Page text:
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In 1984, Tony Suraci was a 17-year-old Fallbrook High senior who sang in local bands and acted in school plays. He remembers the day he became part of a "sobriety cult."

"I had the lead in [the play] Blythe Spirit. I didn't make it to a Sadie Hawkins dance the night before a dress rehearsal, and I shared with the cast why me and my date didn't make it. We went out to party." Suraci mentioned to cast members that he had drank and smoked pot the night before. The cast told the drama teacher, and the drama teacher told Suraci's mother.

"They kicked me out of the play and hired a professional actor," says Suraci. "A week later I got a call from my mom. In a friendly tone she said, 'Let's go to lunch.' We ended up going down the 15 freeway. She said, 'I am taking you to some people who know more about you than I do.' "

Those "people" were associated with Freeway, a drug-abuse program founded in the early '80s by Bob Meehan, self-proclaimed "father of drug intervention." In 1979, a 60 Minutes exposé noted that "the [treatment] program's tools are peer pressure and peer support" and that "members are told to steer clear of nonmembers and to attend as many meetings as they can." In his interview, Meehan affirmed his "power to persuade." Last year in the Tucson Weekly, a former counselor described Meehan's control over clients and counselors as "blind and absolute." (Though Meehan has been linked to treatment centers in Arizona, he is reportedly no longer involved with any in California.)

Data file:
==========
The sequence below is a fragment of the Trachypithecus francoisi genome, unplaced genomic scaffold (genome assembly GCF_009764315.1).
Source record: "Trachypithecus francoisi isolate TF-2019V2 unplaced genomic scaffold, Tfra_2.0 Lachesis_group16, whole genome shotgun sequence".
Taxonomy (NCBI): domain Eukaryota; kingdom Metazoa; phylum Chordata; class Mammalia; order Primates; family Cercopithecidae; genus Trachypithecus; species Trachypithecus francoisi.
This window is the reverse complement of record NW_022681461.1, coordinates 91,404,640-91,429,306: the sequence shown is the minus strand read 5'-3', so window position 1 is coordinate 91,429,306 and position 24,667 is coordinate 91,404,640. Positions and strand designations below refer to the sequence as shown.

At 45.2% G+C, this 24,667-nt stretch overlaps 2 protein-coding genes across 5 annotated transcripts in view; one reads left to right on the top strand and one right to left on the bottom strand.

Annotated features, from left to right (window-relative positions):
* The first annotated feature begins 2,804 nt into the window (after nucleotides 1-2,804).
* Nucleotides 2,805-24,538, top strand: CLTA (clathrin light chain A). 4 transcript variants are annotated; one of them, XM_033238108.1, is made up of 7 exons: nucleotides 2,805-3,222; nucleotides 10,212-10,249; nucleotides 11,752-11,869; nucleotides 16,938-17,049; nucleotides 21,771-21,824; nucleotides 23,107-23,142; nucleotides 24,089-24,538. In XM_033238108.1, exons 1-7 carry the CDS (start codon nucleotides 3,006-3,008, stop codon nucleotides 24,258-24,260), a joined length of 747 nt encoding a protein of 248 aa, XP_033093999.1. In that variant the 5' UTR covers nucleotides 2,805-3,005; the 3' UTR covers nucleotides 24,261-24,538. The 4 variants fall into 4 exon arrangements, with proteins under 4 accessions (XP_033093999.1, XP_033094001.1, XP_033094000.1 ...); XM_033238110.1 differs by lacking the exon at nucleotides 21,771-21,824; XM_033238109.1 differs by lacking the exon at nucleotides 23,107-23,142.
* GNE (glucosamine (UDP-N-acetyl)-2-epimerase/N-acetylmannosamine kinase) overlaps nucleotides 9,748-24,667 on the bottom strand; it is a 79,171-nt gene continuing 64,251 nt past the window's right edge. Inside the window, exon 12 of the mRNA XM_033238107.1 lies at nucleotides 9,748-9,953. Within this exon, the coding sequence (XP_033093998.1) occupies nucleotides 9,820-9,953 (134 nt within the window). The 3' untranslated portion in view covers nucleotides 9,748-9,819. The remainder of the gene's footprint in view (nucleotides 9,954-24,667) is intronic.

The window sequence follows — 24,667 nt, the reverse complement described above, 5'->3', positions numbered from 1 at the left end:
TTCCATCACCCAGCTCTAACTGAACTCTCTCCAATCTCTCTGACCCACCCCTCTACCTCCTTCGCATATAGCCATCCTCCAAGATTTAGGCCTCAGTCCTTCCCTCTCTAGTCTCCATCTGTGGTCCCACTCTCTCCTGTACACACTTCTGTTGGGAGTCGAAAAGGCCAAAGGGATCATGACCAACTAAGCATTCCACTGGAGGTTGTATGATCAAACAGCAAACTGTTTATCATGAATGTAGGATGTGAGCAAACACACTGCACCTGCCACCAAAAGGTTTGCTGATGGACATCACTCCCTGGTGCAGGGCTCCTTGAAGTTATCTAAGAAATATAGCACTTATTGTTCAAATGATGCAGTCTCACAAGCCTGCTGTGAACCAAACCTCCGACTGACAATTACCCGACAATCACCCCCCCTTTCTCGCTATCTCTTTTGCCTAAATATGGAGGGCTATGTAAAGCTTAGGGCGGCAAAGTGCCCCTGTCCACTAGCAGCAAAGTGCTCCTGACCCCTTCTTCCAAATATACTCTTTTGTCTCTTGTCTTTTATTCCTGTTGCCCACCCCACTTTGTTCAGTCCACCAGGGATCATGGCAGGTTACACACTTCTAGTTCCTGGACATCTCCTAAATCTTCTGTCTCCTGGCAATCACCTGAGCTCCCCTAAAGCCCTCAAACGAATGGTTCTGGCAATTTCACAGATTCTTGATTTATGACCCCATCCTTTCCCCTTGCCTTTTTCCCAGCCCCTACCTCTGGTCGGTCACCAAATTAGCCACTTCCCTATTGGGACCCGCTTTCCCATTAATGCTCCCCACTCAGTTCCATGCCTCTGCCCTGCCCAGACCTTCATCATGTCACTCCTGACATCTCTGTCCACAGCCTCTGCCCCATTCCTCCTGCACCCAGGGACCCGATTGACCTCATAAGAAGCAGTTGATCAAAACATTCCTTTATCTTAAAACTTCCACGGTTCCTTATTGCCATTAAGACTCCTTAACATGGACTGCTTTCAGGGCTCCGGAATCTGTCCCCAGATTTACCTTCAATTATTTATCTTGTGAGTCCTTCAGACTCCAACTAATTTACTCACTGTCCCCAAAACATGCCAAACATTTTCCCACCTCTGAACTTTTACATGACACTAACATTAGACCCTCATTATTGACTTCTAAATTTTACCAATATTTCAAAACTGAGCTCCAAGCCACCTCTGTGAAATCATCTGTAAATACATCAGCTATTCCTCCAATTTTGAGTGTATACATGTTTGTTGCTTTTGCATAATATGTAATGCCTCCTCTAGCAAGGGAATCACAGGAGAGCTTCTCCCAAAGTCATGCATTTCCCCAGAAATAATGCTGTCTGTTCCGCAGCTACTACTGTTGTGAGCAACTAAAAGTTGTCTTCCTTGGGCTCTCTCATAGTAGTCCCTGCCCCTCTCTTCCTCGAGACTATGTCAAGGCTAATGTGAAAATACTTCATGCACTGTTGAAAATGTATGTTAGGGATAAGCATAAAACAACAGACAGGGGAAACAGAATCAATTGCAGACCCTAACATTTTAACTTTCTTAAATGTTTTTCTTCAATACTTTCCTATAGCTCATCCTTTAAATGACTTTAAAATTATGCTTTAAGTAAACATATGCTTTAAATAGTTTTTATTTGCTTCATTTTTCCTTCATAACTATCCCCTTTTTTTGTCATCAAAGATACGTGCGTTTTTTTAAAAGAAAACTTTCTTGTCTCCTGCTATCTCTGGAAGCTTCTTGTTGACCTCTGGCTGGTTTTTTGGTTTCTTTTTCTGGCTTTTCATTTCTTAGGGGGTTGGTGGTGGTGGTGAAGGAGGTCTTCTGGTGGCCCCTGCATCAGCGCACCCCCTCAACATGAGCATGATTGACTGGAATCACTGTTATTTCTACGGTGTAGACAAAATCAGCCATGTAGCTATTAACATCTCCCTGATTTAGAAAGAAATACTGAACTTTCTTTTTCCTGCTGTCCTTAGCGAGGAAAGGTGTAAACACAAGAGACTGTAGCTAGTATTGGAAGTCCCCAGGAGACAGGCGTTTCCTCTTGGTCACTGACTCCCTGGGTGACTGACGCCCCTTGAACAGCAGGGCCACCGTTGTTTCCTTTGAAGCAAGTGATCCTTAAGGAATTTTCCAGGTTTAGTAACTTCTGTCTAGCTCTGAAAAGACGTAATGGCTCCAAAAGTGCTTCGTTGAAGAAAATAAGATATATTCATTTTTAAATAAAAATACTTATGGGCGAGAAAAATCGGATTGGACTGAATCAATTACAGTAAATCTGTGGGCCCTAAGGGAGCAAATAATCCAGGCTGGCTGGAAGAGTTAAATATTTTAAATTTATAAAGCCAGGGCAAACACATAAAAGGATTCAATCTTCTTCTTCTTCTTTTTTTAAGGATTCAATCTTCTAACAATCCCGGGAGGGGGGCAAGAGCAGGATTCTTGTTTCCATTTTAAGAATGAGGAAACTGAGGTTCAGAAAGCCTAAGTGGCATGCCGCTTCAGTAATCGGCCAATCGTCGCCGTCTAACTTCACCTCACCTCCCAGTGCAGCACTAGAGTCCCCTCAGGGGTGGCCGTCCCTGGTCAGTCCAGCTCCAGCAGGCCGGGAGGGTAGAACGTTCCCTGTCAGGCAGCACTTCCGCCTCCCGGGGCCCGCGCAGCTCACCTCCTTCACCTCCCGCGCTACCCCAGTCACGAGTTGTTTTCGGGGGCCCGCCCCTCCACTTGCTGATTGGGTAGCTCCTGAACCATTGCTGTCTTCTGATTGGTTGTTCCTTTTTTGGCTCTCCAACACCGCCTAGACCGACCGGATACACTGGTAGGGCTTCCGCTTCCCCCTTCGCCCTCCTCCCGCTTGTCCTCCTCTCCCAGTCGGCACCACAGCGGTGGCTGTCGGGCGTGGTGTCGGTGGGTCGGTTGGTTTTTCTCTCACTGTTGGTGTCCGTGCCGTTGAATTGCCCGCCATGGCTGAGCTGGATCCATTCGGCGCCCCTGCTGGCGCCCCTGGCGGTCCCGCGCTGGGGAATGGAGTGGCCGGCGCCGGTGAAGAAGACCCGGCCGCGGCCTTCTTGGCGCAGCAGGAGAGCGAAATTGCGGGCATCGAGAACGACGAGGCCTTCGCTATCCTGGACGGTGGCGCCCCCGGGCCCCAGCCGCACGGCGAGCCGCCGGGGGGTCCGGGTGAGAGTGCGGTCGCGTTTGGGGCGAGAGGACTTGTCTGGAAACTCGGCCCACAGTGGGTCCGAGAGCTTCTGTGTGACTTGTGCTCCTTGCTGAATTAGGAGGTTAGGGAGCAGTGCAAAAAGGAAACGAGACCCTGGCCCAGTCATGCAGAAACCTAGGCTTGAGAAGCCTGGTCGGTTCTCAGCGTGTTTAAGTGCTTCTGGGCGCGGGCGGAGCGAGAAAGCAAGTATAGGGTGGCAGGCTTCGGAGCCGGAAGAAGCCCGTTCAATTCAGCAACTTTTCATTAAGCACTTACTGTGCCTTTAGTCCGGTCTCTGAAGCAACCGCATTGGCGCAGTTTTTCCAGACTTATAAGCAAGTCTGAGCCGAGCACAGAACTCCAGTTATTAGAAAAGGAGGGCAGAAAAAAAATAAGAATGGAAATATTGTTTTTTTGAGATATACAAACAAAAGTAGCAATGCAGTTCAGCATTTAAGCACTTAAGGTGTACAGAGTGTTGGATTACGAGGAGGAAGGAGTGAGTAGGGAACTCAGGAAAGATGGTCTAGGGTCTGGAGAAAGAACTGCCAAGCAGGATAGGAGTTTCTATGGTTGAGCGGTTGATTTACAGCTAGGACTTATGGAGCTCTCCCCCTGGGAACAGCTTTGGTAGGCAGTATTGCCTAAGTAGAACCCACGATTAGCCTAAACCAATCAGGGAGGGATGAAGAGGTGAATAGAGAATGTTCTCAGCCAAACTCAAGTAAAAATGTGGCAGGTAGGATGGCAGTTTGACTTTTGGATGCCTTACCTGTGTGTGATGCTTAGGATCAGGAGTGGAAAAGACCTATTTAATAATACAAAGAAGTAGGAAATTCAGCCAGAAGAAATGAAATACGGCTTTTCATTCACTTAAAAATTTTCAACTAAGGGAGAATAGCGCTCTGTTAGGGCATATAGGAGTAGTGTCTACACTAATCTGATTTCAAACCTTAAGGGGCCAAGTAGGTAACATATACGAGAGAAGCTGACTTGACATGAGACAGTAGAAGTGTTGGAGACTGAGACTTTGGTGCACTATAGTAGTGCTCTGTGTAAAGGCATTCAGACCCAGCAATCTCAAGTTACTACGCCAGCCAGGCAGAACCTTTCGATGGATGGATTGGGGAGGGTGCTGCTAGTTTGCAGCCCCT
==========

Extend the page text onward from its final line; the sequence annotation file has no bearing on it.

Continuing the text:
Suraci says when he graduated from high school in 1985 he was hired by Meehan to work at a live-in facility in Escondido called SLIC (Sober Live-In Center) Ranch.

"At the meetings everyone hugs each other and says, 'I love you,' " says Suraci. "And everyone smokes.... When I worked for SLIC Ranch, I had to stay up all night and make sure they didn't practice any of the three F's: fighting, fixing [drug use], and you know what the other 'F' is. I also cleaned the ranch. I mopped the floors, washed dishes."

In 1986 Suraci moved to Dallas to work for a recovery group he says was affiliated with Meehan.

"I was paid, like, $250 a week" to drive, perform maintenance duties, and to be a weekend supervisor/counselor. "They called me a counselor, but I was unaccredited."

Suraci left Dallas in 1988 to tour with a band called Recovery.

"We toured Texas, playing for sober audiences. All our songs were about sobriety and recovery, but I was always loyal to the cult."

Suraci says he and Meehan parted company in 1997.

"If you don't act a certain way, they excommunicate you. I was told I was no longer needed."

Suraci says he is now dedicated to music. His second solo CD (available at www.tonysuraci.com) is titled My Only Faith. He plays covers with his band at casinos, nightspots, and private parties.

Meehan's 1984 book, Beyond the Yellow Brick Road: Our Children and Drugs, is still sold by Meek Publishers in Roswell, Georgia. A request to speak with Meehan was left with Meek, but Meehan did not respond.

Suraci and band appear at the Promenade Bar in the Pala Casino from October 18 through 21.

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